Instead, Father Reese denies this solemn canon of the Council of Trent on the grounds of twenty-first century humanity’s inability to understand this generally Aristotelian language.

Such is unfair. These sorts of old terms are sufficiently simple for anyone who wishes to apply themselves a little in learning the bones of orthodox Catholic theology. There is no reason to completely reject the language of Aristotle for such a theology; rather, it just requires some very basic outlines to understand the basic thrust of the Council of Trent’s dogmatic definition. To wit, a similarly basic question may be asked. Inasmuch as we perceive the appearances of bread and wine in receiving the most holy sacrament of the Eucharist and account for them as Aristotelian accidents, how do they exist when it is Christ Jesus who is present in this sacrament and not the substances bread and wine? In other words, what is the relation of “accidents” to their “subjects” or “substances”? To answer this question, I will explain the relation between accidents and the underlying subjects through which these accidental beings exist. In a certain sense, we will see how these terms may be understood without too much difficulty, despite their antiquity and the debates of the learned over some of the niceties of these Aristotelian categories.

The philosophical terms of “accident,” “substance,” or the term “subject” which we will see to be useful here, had a long history and development during the ancient and medieval periods before being used by St. Thomas Aquinas or the Council of Trent. Such crystallization of positive and deep concepts can obscure the basic realities being discussed, however. Therefore, to speak of subjects and accidents in natural philosophy, it is best to return to the most basic aspects which characterize these concepts. Thankfully, this does not require a high-level dive into a graduate seminar on Aristotelianism. We only need a swift review of a few points from Aristotle’s Metaphysics, using it only as a sort of dictionary.

The appearances of bread and wine are the merely perceptible and material aspects of bread and wine without any objectively existing bread or wine in a mysterious fashion. These various aspects are what Aristotle considered “accidentals,” or realities which do not themselves make up a whole stable being. The pale tan color of bread does not itself make bread, for example. One of Aristotle’s definitions of this sort of reality is, “‘Accident’ means that which attaches to something and can be truly asserted, but neither of necessity nor usually . . . for neither does [it] come of necessity from the other or after the other . . . . ‘Accident’ has also another meaning, i.e. what attaches to each thing in virtue of itself but is not in its essence.”6 Aristotle is here pointing out that if there are attributes of things which are not necessary to it, just like my hair color, weight, height, habits of knowledge, etc. are not necessary to my being the same sort of thing as all of you — a human being — then these attributes exist as something different than my individual humanity but still exist relative to me in my individual being.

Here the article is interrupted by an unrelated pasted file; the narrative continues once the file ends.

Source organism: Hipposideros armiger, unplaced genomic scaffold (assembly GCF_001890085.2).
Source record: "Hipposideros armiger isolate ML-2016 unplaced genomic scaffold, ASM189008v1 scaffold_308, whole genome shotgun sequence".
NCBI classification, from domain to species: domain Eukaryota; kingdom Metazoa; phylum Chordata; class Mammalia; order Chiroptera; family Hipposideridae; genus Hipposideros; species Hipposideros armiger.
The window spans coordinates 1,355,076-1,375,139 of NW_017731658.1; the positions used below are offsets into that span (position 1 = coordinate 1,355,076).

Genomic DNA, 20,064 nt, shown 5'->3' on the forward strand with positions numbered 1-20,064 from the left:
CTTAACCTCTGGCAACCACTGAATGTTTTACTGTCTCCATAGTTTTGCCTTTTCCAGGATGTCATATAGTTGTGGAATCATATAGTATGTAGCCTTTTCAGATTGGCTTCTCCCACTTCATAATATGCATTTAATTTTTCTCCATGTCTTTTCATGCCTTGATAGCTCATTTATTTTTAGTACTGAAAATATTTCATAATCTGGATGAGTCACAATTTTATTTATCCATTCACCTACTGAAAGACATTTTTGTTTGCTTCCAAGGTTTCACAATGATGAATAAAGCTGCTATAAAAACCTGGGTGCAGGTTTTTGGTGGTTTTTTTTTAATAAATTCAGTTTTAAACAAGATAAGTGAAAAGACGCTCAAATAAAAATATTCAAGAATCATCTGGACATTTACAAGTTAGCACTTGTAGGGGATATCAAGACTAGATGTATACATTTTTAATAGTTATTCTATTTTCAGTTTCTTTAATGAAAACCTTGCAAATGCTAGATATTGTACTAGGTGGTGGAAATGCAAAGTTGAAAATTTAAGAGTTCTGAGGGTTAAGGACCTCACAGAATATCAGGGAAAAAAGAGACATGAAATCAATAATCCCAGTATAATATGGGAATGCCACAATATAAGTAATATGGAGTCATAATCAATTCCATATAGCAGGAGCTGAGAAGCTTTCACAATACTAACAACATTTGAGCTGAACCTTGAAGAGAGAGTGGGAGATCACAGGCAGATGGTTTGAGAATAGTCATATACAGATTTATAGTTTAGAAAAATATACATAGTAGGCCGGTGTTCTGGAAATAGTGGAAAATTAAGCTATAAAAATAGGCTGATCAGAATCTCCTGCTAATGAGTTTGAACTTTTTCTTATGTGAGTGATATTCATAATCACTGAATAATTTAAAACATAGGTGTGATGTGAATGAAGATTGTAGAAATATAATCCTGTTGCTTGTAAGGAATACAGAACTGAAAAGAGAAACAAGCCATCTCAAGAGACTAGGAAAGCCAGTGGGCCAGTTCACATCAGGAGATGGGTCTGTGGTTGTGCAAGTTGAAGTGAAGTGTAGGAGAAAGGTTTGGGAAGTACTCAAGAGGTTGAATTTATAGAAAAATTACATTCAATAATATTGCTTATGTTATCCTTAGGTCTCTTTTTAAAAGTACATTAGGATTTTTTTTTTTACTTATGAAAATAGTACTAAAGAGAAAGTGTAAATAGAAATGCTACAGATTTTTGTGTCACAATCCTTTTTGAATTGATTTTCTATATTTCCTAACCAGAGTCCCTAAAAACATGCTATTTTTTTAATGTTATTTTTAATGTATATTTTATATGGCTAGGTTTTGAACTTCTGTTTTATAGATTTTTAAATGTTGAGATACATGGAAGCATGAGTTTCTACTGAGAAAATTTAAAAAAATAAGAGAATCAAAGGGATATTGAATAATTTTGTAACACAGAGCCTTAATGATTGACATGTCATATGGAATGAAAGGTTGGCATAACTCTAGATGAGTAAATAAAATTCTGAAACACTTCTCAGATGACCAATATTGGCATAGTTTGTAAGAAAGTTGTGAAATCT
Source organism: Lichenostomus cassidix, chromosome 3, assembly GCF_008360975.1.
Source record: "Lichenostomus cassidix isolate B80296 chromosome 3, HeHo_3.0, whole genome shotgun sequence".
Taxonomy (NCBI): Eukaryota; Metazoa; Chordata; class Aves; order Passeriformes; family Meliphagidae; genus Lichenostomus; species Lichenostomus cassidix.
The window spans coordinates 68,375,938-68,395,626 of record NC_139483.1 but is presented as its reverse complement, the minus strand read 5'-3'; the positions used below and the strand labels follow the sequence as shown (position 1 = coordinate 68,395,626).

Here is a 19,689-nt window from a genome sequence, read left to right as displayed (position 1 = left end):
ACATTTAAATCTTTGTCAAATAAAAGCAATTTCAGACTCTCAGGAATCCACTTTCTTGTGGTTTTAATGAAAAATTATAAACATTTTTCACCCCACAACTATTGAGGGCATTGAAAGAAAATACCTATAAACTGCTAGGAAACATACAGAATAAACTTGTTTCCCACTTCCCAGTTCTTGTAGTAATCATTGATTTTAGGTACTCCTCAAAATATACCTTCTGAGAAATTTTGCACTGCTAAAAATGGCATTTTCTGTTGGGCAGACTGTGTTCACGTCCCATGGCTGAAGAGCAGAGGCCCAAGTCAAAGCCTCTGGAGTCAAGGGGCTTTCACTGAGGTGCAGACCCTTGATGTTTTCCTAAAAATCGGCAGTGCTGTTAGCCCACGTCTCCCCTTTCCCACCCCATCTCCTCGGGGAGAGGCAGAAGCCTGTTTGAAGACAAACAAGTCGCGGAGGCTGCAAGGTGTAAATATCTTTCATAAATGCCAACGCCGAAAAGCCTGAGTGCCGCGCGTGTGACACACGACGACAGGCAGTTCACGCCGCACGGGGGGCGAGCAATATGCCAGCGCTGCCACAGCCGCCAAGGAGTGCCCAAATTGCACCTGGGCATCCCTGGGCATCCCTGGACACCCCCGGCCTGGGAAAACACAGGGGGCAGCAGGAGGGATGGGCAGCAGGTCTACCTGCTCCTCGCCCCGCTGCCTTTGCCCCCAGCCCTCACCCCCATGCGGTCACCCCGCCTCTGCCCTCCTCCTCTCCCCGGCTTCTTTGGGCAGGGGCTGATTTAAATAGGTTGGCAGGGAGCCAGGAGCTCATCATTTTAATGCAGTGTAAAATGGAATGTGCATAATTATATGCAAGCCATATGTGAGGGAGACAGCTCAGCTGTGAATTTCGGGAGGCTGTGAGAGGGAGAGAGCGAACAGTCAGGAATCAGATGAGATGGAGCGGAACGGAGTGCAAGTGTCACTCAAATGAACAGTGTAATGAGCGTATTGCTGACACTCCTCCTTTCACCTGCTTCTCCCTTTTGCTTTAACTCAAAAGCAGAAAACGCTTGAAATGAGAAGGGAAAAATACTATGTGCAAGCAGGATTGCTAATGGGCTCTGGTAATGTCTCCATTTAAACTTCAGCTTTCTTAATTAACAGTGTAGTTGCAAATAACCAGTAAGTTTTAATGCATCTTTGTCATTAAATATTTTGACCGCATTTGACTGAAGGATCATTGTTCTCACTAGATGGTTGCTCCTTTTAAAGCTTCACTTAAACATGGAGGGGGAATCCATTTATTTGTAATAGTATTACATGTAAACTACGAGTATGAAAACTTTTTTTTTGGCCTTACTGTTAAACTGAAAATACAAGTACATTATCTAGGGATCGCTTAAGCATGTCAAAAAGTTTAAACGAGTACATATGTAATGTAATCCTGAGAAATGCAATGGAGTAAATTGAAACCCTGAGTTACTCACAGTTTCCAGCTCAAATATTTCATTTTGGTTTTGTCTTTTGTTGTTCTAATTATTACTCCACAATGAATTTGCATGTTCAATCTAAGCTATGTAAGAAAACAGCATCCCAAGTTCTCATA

In Aristotle’s own Greek, the word for “accident” is “συμβεβηκός” (symbebēkós) which literally is translated as “to come with” or “to go together” (συνβαίνω – syn-bainō). The Greek word expresses its concept in a way that has been effaced in English when I say “accident.” “Συμβεβηκός” (symbebēkós), this thing which goes together, simply names those attributes which come together with a recognizably individual thing (again, as height comes together with a man, though this height is not determined by human nature nor by an individual person’s own existence).

Again, Aristotle speaks in the same way elsewhere, while defining what the term “to be” means. He uses this same word “συμβεβηκός” (symbebēkós) as a direct object, or accusative, in a prepositional phrase instead of as the subject of a sentence, or a nominative. Therefore, Aristotle is capitalizing on a more pedantic use of the Greek word by adding a preposition meaning “down to,” in Greek “κατά” (katá). Therefore, an accidental reality, or the mere appearance of a thing, is described as “κατὰ συμβεβηκὸς7 (kata symbebēkós) which technically translated to “downward/in coming together with [another].” This is again reflected in the Latin that a theologian like St. Thomas Aquinas uses “accidens” or, rather, the phrase “per accidens” derived from the verb “accido.” “Accido” is itself a combination of the words “ad” (to/towards/into) and “cado” or “to fall.”